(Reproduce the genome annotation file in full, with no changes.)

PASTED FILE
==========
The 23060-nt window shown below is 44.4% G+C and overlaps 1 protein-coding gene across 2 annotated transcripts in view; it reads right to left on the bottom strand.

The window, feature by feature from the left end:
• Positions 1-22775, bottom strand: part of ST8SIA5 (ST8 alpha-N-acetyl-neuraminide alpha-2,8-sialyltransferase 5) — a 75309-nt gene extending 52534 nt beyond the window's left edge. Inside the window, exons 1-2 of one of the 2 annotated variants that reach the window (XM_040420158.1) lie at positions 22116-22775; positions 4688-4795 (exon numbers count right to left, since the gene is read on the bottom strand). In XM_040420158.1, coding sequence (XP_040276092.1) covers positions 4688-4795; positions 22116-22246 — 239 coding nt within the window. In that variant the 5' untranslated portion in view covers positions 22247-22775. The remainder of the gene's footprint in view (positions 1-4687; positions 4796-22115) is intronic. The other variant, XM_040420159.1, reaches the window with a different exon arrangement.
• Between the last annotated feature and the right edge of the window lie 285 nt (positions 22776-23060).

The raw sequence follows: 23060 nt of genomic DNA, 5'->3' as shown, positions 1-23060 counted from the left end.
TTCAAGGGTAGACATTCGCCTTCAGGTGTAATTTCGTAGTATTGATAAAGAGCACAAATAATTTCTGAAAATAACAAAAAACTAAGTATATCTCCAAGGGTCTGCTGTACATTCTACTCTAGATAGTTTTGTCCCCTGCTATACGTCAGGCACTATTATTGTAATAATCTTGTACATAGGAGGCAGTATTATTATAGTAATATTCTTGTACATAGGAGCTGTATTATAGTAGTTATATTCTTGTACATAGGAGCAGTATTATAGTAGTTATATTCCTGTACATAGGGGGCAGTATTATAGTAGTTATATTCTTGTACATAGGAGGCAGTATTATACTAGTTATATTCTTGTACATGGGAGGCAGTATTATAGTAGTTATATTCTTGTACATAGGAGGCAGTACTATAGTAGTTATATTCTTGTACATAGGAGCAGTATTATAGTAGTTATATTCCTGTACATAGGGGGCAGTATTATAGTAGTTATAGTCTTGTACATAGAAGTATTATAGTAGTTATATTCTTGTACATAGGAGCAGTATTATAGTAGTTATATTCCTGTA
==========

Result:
The 23060-nt window shown below is 44.4% G+C and overlaps 1 protein-coding gene across 2 annotated transcripts in view; it reads right to left on the bottom strand.

The window, feature by feature from the left end:
• Positions 1-22775, bottom strand: part of ST8SIA5 (ST8 alpha-N-acetyl-neuraminide alpha-2,8-sialyltransferase 5) — a 75309-nt gene extending 52534 nt beyond the window's left edge. Inside the window, exons 1-2 of one of the 2 annotated variants that reach the window (XM_040420158.1) lie at positions 22116-22775; positions 4688-4795 (exon numbers count right to left, since the gene is read on the bottom strand). In XM_040420158.1, coding sequence (XP_040276092.1) covers positions 4688-4795; positions 22116-22246 — 239 coding nt within the window. In that variant the 5' untranslated portion in view covers positions 22247-22775. The remainder of the gene's footprint in view (positions 1-4687; positions 4796-22115) is intronic. The other variant, XM_040420159.1, reaches the window with a different exon arrangement.
• Between the last annotated feature and the right edge of the window lie 285 nt (positions 22776-23060).

The raw sequence follows: 23060 nt of genomic DNA, 5'->3' as shown, positions 1-23060 counted from the left end.
TTCAAGGGTAGACATTCGCCTTCAGGTGTAATTTCGTAGTATTGATAAAGAGCACAAATAATTTCTGAAAATAACAAAAAACTAAGTATATCTCCAAGGGTCTGCTGTACATTCTACTCTAGATAGTTTTGTCCCCTGCTATACGTCAGGCACTATTATTGTAATAATCTTGTACATAGGAGGCAGTATTATTATAGTAATATTCTTGTACATAGGAGCTGTATTATAGTAGTTATATTCTTGTACATAGGAGCAGTATTATAGTAGTTATATTCCTGTACATAGGGGGCAGTATTATAGTAGTTATATTCTTGTACATAGGAGGCAGTATTATACTAGTTATATTCTTGTACATGGGAGGCAGTATTATAGTAGTTATATTCTTGTACATAGGAGGCAGTACTATAGTAGTTATATTCTTGTACATAGGAGCAGTATTATAGTAGTTATATTCCTGTACATAGGGGGCAGTATTATAGTAGTTATAGTCTTGTACATAGAAGTATTATAGTAGTTATATTCTTGTACATAGGAGCAGTATTATAGTAGTTATATTCCTGTA